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Palaeo-philosophy: Complex and Concept in Archaic Patterns of Thought

Author(s): Paul S. MacDonald

Journal: Cosmos and History : The Journal of Natural and Social Philosophy
ISSN 1832-9101

Volume: 1;
Issue: 2;
Start page: 222;
Date: 2006;
Original page

Keywords: Concept | Complex | Archaic Ideas | Archaic Images | Vygotsky | Hallpike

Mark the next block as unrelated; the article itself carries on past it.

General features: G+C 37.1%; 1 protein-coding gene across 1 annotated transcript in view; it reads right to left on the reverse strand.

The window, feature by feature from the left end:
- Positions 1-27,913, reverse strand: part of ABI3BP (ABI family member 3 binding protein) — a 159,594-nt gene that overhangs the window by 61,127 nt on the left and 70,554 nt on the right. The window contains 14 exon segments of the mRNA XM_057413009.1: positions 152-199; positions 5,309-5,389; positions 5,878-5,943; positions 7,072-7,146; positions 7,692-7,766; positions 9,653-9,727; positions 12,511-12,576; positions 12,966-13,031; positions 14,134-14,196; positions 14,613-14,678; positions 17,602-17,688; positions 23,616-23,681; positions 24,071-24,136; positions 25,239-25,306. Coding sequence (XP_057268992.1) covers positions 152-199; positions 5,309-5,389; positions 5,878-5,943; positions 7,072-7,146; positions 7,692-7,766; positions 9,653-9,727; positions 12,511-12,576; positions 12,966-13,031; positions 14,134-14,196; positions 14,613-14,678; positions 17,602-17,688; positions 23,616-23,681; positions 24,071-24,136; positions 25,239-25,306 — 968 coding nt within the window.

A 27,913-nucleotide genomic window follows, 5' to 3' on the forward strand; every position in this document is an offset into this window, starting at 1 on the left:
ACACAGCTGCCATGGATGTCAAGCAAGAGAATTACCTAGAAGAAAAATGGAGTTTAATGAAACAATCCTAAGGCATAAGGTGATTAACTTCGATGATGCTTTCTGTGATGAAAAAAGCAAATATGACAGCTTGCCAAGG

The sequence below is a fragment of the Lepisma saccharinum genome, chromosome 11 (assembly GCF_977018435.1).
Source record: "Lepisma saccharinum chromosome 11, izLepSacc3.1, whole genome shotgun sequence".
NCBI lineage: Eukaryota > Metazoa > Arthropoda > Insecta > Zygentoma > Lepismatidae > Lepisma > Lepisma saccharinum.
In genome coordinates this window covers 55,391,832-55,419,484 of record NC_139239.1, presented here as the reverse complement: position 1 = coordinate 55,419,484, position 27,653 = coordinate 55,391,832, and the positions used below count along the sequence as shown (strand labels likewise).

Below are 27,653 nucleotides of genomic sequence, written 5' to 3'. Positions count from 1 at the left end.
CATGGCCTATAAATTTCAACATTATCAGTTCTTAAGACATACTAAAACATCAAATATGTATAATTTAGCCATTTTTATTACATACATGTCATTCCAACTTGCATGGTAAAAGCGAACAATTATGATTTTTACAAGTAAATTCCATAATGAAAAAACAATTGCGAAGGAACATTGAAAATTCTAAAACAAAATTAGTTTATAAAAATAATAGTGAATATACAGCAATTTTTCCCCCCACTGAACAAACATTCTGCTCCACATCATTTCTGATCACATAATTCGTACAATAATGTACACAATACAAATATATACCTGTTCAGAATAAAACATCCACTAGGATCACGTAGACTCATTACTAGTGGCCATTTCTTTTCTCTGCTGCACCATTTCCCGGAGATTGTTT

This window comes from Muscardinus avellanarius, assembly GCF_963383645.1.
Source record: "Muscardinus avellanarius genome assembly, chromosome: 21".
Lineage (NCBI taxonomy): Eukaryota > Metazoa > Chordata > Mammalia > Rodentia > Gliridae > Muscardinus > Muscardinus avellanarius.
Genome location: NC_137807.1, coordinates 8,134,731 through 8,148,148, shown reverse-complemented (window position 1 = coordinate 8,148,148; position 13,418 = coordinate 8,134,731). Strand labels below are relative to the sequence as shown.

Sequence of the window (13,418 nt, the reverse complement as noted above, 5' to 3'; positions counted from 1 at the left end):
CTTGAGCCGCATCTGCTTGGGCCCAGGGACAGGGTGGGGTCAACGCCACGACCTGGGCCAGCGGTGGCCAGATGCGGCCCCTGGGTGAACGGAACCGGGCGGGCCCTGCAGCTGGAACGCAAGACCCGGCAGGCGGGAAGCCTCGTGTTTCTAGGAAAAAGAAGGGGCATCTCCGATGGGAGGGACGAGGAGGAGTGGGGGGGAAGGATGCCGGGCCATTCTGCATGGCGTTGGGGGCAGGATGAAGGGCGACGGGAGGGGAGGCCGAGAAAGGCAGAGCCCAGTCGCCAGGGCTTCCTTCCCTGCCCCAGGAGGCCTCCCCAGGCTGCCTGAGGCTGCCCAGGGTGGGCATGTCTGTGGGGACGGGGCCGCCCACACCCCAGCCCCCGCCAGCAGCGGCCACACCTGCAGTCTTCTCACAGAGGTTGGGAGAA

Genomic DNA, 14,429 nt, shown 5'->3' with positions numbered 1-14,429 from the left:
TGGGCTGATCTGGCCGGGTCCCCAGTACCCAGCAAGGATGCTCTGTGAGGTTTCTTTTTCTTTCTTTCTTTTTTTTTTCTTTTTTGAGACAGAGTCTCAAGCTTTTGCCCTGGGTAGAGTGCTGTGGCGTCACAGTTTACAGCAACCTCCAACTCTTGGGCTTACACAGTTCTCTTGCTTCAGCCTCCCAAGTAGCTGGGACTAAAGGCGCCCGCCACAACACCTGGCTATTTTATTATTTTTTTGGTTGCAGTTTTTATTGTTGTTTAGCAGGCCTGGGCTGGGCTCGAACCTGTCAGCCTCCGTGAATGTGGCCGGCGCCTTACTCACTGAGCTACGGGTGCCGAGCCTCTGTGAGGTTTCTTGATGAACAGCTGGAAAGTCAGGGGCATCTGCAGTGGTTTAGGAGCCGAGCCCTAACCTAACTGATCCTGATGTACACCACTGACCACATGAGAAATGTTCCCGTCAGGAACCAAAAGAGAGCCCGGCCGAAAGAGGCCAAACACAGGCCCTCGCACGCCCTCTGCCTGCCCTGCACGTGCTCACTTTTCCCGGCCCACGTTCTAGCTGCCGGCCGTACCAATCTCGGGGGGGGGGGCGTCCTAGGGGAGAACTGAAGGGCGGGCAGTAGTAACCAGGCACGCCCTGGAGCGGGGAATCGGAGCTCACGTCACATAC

This paper argues that efforts to understand historically remote patterns of thought are driven away from their original meaning if the investigation focuses on reconstruction of concepts. It is simply not appropriate to be looking for an archaic concept of soul, name or dream, for example, when considering the earliest documents which attest to their writers’ (and others’) beliefs about certain types of phenomena. Instead, we propose to employ the notion of cognitive complex (as elaborated in the work of Piaget, Vygotsky, and Hallpike) in order to investigate some important philosophical themes in Ancient Egyptian, Ancient Iranian, and Ancient Near Eastern documents. Our principal theoretical claim is that archaic thought does not work with concepts but with complexes whose salient features are an over-abundance of properties, an over-production of connections, and weakness in abstraction. The basic level of complex formation may be the most inclusive level at which it is possible to form a mental image. Specific studies are focused on ancient texts which exhibit archaic patterns of thought. In Egyptian texts, “manifestation” (kheperu) seems to convey something which all categories of beings are capable of becoming, being and having, assuming and leaving; the “name” (ren) was considered to be an essential component of the individual’s survival; symbolic representations, such as images and words, are causally connected to the ‘objects’ the image or word signifies. In ANE records the human etemmu was plainly the corpse or skeleton of the dead person; on the other hand it was also the shadowy, volatile image of what he was during life. In ANE records the baffling idea of the divine me referred to an entire cultural area, an acquisition of civilized life; but at the same time it is also the result of an invention, a divine decision. The complexes involved in these archaic ideas about soul, name and dream are ideas fused with their ‘objects’; they have unstable traits and prototypical instances; and are thought at the most abstract level which have concrete images.
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